within the framework of the new discipline - neuroeconomics, as well as the development of the newest neuroimaging techniques
The method promises the emergence of a new interdisciplinary model explaining the mechanisms for adopting
making. The results of neuroeconomic studies demonstrate that decision making is about
natural selection. The interaction of “cognitive” and “emotional” neuronal mechanisms
MOV decision-making determines the degree of rationality of human behavior.
variable discounting, moral dilemma, functional magnetic resonance imaging.
terribly boring ... sometimes to death.
In 1961, an epilepsy patient, WJ, underwent the famous dissection operation.
corpus callosum (commissure connecting the hemispheres of the brain), which led to
dividing the brain into two independent hemispheres (Gazzaniga, 2005). In the patient's behavior
unusual features appeared: sometimes his hands competed with each other when performing
assignments. For example, when the subject had to, following the instructions, assemble
the proposed design, using a set of colored cubes, his right hand is
I tried to change the combination that the left had collected before. In medical practice
ticking is known a similar phenomenon, called “another’s hand syndrome,” a rare disease
occurring, for example, in patients with neurodegenerative disorders of the brain
ha and expressed in involuntary conflicting hands activity, as if by movements
the patient is controlled by external force. So, one such patient had to
to brake the car when his left hand involuntarily and chaotically began to grab hold of
steering wheel while driving; another patient exclaimed, fearing that
free action of his hand: “Stop this monster! This hand will kill me! ”(Leiguarda
et al., 1993). The above curious clinical observations are most clearly illustrative.
lyustrut dominant in neuroscience views on human behavior and mechanisms
We make decisions based on the idea of independent neuronal
systems of the brain, selected by natural selection and existing pa-
parallel to the human nervous system.
The advances in neuroscience of recent years have made it possible to get closer to understanding
biological bases of decision making. More recently, a new interdis
The disciplinary field of neurobiology is neuroeconomics (Glimcher and Rustichini, 2004).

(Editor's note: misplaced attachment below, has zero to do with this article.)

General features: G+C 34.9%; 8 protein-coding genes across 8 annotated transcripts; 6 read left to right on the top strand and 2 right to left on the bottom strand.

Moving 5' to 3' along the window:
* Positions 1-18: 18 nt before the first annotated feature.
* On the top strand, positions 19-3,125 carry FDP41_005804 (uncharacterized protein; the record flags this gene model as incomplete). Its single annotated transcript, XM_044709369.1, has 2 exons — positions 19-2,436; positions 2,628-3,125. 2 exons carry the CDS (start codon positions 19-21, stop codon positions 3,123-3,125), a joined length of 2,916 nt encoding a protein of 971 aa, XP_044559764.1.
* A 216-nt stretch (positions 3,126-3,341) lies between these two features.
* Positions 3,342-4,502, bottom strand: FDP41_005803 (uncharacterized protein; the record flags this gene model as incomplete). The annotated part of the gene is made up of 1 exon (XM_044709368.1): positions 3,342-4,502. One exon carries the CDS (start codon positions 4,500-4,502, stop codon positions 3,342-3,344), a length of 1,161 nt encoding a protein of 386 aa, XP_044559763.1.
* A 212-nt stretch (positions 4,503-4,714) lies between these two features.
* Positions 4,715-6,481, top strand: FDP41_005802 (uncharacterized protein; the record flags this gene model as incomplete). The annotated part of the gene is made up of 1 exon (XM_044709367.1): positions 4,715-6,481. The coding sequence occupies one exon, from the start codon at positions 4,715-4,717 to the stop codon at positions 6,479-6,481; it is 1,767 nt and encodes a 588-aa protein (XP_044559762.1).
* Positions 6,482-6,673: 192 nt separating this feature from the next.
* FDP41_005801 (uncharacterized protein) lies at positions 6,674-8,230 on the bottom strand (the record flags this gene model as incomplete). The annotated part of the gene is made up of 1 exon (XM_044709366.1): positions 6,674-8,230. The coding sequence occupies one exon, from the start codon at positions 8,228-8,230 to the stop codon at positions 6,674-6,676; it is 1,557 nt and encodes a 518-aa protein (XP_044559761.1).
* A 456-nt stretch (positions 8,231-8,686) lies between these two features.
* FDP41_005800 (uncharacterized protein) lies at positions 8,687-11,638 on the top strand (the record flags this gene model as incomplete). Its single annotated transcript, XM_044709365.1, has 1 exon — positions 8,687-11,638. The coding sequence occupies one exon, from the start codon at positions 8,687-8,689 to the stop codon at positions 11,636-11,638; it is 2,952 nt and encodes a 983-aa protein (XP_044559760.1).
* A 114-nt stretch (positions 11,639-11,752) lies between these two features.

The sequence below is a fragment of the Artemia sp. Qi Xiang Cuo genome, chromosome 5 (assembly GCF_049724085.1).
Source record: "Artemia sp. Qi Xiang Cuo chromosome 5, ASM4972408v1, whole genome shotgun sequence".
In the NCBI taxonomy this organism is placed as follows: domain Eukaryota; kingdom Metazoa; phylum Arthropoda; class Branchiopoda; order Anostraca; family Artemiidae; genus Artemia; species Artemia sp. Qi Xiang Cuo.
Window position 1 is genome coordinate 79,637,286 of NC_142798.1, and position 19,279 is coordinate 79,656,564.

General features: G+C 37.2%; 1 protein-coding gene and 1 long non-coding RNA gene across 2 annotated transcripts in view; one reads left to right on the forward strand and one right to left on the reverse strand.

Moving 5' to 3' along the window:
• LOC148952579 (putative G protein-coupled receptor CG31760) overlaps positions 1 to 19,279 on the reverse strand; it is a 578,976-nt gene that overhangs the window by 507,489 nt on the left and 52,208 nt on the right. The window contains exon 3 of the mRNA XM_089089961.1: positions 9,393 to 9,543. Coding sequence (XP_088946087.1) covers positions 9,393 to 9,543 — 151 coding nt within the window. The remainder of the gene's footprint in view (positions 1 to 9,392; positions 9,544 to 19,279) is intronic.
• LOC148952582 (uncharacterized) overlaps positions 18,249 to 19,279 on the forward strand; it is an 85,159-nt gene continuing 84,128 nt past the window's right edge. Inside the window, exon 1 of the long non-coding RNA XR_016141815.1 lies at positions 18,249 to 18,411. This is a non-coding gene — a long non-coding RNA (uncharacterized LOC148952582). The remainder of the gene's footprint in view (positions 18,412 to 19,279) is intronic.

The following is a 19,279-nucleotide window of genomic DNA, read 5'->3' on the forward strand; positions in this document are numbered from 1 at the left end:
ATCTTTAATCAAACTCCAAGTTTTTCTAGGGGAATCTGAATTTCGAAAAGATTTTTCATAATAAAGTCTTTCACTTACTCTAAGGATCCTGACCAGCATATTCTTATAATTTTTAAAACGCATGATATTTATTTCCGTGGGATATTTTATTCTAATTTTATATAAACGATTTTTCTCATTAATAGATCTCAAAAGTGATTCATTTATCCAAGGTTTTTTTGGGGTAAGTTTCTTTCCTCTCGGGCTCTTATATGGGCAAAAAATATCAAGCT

She combined neurobiology, economics, psychology and a number of other disciplines
plin, knowledge of which formed the basis of new ideas about decision-making mechanisms
and allowed to successfully simulate the behavior of humans and animals. Originated on
science, neuroeconomics in a broad sense is the neurobiology of decision-making
decision neuroscience (Rilling et al., 2008).
At the first stage of its development, neuroeconomic studies will concentrate
based on the study of the neurobiological mechanisms of the simplest (perceptual) solutions
on the nature of irrationality, for example, on the causes of stronger emotional
loss response versus acquisitions (loss aversion)
(Tom et al., 2007). Temporary discounting has also been studied extensively (temporal
discounting) - disproportionate preference for immediate remuneration relative
deferred in time (McClure et al., 2004). Later into the orbit of neuroeconomic
research has come up with studies of the brain mechanisms for determining the subjective
utility (subjective utility) in the selection process of possible alternatives, research
how the brain takes risks into account when making financial decisions, and research
consumer behavior (Knutson et al., 2005; Kuhnen, Knutson, 2005), including perceptions
prices and advertising (Klucharev et al., 2008; Plassmann et al., 2008). Unfortunately in the present
the review is not possible to cover all areas of research neuroeconomic
miki. Therefore, first of all we will focus on studies of the duality of
decision making khanizm. Our goal is to show that irrational behavior, i.e.
a conduct that does not fit into traditional normative economic theories is
result of evolutionary selection, enshrined in the structure and functions of the neuronal
nets of our brain.